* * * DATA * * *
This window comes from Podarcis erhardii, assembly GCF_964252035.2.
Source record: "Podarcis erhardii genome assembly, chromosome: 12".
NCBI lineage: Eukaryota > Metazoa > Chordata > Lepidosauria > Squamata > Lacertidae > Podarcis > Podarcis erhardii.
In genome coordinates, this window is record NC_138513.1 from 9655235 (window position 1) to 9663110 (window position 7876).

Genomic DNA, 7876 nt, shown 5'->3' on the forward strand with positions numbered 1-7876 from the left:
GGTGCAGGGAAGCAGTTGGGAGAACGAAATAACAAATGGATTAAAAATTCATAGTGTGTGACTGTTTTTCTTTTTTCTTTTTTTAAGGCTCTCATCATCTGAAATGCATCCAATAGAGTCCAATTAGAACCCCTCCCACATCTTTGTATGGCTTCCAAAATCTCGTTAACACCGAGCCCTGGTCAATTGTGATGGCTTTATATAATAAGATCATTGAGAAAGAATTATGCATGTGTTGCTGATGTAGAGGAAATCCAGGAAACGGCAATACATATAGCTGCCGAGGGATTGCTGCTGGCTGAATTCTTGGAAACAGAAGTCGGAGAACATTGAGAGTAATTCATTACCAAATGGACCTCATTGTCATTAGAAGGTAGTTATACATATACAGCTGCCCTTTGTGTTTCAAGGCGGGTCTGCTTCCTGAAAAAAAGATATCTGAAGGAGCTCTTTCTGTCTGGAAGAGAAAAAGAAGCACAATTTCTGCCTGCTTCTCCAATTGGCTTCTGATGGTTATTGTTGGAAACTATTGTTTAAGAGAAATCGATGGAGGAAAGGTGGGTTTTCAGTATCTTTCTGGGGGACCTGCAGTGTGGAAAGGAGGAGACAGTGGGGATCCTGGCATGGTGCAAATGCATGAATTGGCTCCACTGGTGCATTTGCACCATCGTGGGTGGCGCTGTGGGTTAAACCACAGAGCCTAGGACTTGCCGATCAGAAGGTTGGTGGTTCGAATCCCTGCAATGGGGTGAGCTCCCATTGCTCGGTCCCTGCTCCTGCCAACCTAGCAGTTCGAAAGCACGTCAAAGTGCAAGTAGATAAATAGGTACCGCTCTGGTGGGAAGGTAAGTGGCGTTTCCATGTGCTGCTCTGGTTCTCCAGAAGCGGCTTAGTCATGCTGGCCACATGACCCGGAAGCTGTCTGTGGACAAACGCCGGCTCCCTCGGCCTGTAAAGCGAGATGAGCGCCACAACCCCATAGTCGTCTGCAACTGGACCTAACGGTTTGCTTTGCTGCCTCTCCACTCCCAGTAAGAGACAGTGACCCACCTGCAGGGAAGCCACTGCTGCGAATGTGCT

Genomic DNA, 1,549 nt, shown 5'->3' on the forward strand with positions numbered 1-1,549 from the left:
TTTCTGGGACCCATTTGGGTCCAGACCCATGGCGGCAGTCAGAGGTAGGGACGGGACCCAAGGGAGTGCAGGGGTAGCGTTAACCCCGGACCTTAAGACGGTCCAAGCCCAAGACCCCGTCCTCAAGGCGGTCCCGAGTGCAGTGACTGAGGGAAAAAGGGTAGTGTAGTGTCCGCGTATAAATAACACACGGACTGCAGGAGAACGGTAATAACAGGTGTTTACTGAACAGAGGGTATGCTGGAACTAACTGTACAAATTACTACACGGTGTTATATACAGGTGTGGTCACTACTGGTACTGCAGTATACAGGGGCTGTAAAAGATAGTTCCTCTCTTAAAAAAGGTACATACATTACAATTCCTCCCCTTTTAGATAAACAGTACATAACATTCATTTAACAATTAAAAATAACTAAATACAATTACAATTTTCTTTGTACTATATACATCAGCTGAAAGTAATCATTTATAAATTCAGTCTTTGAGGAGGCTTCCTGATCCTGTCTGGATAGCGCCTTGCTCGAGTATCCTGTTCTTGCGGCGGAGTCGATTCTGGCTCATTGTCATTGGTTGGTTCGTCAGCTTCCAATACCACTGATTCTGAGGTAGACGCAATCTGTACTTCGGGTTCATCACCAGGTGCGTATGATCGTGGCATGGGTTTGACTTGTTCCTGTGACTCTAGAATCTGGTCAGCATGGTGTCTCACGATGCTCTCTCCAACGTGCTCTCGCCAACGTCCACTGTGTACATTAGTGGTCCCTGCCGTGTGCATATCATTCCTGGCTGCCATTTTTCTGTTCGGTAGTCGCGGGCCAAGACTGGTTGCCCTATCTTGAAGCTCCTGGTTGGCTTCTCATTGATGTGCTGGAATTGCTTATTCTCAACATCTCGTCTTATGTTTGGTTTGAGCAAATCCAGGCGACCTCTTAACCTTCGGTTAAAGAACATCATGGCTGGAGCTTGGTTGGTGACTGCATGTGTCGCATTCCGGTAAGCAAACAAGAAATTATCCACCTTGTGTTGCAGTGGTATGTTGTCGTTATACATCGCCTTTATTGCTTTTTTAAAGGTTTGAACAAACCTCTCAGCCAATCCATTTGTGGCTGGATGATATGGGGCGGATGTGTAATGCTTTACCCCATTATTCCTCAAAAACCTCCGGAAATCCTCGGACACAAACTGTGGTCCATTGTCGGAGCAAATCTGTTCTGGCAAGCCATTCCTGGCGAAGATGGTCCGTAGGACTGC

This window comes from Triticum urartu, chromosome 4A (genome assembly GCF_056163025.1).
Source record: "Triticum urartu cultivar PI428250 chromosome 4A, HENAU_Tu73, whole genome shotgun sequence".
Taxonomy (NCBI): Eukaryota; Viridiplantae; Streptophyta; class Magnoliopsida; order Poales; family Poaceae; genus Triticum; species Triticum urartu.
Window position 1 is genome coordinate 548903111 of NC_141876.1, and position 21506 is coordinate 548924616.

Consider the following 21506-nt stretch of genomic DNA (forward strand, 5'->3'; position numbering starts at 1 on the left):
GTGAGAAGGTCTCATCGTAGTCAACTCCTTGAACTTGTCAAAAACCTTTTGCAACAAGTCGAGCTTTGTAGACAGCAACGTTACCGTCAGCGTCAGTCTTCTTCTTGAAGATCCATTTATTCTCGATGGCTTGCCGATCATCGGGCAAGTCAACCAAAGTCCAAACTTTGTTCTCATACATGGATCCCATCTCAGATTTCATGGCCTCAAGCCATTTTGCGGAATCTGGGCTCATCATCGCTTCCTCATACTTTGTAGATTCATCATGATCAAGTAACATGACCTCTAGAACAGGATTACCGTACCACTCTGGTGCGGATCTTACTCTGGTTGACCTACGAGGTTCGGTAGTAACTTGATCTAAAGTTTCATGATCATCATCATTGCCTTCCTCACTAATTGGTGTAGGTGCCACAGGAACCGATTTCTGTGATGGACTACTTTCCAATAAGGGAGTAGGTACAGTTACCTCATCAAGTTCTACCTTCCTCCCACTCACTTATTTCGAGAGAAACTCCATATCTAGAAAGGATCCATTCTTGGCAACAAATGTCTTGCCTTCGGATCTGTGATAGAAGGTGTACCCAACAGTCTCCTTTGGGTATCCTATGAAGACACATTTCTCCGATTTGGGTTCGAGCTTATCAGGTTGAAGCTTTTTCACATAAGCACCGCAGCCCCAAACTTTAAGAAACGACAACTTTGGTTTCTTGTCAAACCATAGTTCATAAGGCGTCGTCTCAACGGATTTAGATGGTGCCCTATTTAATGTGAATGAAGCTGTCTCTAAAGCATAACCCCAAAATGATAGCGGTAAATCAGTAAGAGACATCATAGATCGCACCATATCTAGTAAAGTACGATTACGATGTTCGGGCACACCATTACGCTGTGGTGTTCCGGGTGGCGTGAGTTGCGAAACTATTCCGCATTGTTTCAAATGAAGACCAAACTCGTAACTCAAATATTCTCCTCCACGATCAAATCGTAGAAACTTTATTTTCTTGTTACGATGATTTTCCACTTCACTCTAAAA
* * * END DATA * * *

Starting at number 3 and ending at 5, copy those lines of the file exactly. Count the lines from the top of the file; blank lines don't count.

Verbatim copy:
NCBI lineage: Eukaryota > Metazoa > Chordata > Lepidosauria > Squamata > Lacertidae > Podarcis > Podarcis erhardii.
In genome coordinates, this window is record NC_138513.1 from 9655235 (window position 1) to 9663110 (window position 7876).

Genomic DNA, 7876 nt, shown 5'->3' on the forward strand with positions numbered 1-7876 from the left: